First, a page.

A Futures-based Bitcoin ETF Could Be Suboptimal. Here’s Why

The SEC has hinted that a futures-based cryptocurrency ETF will likely be the first to be approved, but the structure has its flaws.

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key takeaways

  • As crypto ETF applications start to pile up with the SEC, experts break down what we can expect in terms of structure and timing
  • A futures-based product might not be the most advantageous for investors due to roll costs

With more than 30 applications submitted to the United States Securities and Exchange Commision, we have officially entered into “March Madness” territory when it comes to cryptocurrency exchange-traded fund (ETF) filings, Bloomberg Intelligence’s Eric Balchunas said Friday during a Twitter Spaces discussion. 

SEC Chairman Gary Gensler said during a virtual forum in August that his agency would “look forward” to reviewing ETFs that were limited to investing in bitcoin futures contracts. This structure, however, may not be the most efficient for investors. 

“I do think that they’ll approve a futures-based bitcoin ETF, and according to the whole filing process they could be out as soon as October,” said Balchunas. “I give a 75% chance.” 

An ETF that tracks futures must constantly buy and sell them to maintain exposure — a.k.a. roll cost. For bitcoin, this roll cost has averaged about 10 percentage points of return annually. 

“Owning futures is suboptimal,” said Nate Geraci, president of the ETF Store. “We can talk about how easy it is to actually get exposure to bitcoin itself. If you want to go through Coinbase and CashApp and the like, it’s not difficult — but it’s clear that investors have said they want to get exposure through an ETF.” 

According to a recent Fidelity research report, 44% of investors said that a bitcoin ETF would be the most appealing way to gain exposure to the asset class.

“We can look to the physical gold ETF space, which has something like $100 billion currently in it,” said Geraci. “I think that’s a good proxy for what bitcoin ETFs could do.”

The demand for an ETF that provides exposure to this asset class is there, experts agree. 

“I think it’s important for institutions, they are looking for both an established money manager and an established custodian to help protect those assets and allow them to enter those markets, so I think it’s critical, certainly in the US,” said Jay Biancamano, managing director of digital product development and innovation at State Street, during a recent Blockworks webinar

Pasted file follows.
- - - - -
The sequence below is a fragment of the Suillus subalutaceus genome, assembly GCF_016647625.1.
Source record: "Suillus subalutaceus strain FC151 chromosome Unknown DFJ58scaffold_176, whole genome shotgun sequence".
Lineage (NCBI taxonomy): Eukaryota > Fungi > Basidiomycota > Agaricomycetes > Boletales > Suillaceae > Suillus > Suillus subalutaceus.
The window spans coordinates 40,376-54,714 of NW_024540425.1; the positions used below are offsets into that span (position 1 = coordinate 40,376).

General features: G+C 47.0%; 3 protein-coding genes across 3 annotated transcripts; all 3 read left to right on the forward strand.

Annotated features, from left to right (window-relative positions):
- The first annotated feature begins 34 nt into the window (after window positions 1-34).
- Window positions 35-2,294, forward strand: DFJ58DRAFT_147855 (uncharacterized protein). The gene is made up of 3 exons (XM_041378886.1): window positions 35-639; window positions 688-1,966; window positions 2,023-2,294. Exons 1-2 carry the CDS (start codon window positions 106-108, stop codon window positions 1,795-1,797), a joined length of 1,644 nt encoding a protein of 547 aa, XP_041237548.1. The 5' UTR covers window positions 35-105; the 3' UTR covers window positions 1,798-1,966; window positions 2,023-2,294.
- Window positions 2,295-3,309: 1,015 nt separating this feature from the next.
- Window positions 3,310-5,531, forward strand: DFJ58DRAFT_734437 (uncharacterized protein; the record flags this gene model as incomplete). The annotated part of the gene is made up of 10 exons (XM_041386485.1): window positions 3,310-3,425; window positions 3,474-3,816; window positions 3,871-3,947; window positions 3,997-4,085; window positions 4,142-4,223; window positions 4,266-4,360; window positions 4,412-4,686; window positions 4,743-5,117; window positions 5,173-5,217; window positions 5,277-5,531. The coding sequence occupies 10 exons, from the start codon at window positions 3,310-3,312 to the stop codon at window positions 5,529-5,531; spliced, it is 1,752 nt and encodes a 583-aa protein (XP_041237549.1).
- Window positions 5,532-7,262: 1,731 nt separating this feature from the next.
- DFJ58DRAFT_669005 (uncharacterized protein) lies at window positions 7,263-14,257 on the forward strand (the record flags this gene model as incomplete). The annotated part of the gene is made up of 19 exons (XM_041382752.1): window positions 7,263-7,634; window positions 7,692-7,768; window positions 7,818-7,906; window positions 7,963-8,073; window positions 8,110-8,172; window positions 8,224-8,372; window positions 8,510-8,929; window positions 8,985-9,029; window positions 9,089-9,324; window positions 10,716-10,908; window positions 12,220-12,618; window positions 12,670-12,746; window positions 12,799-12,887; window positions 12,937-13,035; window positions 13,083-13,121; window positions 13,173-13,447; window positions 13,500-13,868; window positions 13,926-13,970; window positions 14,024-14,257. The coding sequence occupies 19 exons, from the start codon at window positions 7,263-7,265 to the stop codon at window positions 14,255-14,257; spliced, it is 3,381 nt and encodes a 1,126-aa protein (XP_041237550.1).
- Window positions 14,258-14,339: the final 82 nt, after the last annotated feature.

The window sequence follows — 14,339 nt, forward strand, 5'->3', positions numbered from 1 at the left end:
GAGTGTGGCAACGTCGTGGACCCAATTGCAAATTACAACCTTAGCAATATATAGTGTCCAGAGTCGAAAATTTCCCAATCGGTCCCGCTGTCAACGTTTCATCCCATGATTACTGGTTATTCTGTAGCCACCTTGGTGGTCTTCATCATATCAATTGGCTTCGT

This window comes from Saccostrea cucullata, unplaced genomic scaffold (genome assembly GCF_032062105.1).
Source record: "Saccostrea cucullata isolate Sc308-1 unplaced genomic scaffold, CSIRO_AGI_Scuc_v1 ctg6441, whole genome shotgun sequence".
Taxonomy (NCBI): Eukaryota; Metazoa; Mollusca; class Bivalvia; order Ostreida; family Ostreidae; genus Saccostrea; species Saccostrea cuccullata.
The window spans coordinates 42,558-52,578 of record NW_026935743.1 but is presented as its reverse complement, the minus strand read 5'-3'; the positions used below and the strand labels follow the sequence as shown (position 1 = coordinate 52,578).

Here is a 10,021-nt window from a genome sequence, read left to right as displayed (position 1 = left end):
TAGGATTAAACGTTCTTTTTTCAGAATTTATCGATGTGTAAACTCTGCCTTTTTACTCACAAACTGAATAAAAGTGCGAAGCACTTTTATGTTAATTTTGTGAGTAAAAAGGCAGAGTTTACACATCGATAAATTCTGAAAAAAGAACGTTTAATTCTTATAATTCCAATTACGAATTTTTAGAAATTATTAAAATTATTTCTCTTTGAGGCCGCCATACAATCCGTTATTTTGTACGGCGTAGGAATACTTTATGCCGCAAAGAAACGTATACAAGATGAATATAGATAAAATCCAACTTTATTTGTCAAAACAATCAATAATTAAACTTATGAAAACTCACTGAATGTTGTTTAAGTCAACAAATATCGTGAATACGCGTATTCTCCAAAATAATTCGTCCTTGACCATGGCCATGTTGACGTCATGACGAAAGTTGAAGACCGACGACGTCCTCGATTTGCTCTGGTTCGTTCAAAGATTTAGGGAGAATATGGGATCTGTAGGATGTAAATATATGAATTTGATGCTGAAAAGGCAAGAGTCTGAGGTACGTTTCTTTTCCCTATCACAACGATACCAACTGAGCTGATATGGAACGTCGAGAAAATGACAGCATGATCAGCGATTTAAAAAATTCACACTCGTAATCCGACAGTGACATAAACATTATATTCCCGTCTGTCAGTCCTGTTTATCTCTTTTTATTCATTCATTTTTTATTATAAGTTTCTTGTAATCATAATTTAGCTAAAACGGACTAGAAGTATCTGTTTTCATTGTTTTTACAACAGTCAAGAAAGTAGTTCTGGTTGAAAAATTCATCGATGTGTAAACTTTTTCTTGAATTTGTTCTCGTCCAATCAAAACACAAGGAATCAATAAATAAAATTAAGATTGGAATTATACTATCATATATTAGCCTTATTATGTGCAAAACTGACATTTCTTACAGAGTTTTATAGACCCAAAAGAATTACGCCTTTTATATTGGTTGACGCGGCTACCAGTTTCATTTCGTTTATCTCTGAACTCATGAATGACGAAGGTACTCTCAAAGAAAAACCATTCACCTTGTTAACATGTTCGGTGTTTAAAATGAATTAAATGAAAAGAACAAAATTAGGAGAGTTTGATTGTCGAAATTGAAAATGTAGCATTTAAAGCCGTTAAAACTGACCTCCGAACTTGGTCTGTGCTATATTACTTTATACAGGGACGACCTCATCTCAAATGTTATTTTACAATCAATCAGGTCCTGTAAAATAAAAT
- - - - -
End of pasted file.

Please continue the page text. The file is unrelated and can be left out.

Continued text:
First-mover advantage

Aside from the structure of a potential bitcoin ETF, there are also concerns about the launch and approval process. If the SEC opts to approve one issuer’s application before the others, there is likely going to be a first-mover advantage, as seen in Canada when the Purpose Bitcoin ETF launched in March.

Geraci and other industry watchers have argued that the SEC should approve multiple bitcoin ETFs at once. But Grayscale Investments could have a leg up no matter what if it is able to morph its Bitcoin Trust (GBTC), a closed-end fund that launched in 2013, into an ETF.

“Grayscale is in a unique position because they already have $25 billion in GBTC,” Geraci said. “So even if they aren’t first to market, they can quickly become the GLD of the bitcoin ETF space once they convert and automatically be a leader.”

David LaValle, Grayscale’s head of ETFs, previously told Blockworks it is urging the SEC to approve a spot bitcoin product at the same time as bitcoin futures ETFs, so as to let investors choose what they prefer.

Eric Ervin, CEO of Blockforce Capital and co-founder of Onramp Invest, said that Grayscale wants to be the iShares of the crypto industry. BlackRock’s iShares dominates the ETF space with 382 funds listed in the US with more than $2.3 trillion in assets, according to ETF.com.   

“They see this as a massive wave of disruption, and they don’t mind if they have to give up some revenue today and come down on fees just to be the absolute competitor in the ETF direct-access type product,” Ervin explained.

ETF fees will be crucial 

GBTC currently charges a 2% annual fee. Craig Salm, Grayscale’s vice president of legal, confirmed during the discussion that the firm would be reducing the fee upon its conversion to an ETF, but did not specify by how much.

It is unclear when investors and issuers can expect SEC approval for an ETF, but that has not stopped ETF-adjacent investment vehicles from coming to market. 

There is already one bitcoin futures mutual fund on the market, the Bitcoin Strategy ProFund, Balchunas pointed out, and it has about $15 million in assets. 

“That’s really low,” he said. “I’m not sure if that’s because of the format or if it’s because people don’t want futures, but that’s a little bit of a bad sign.”


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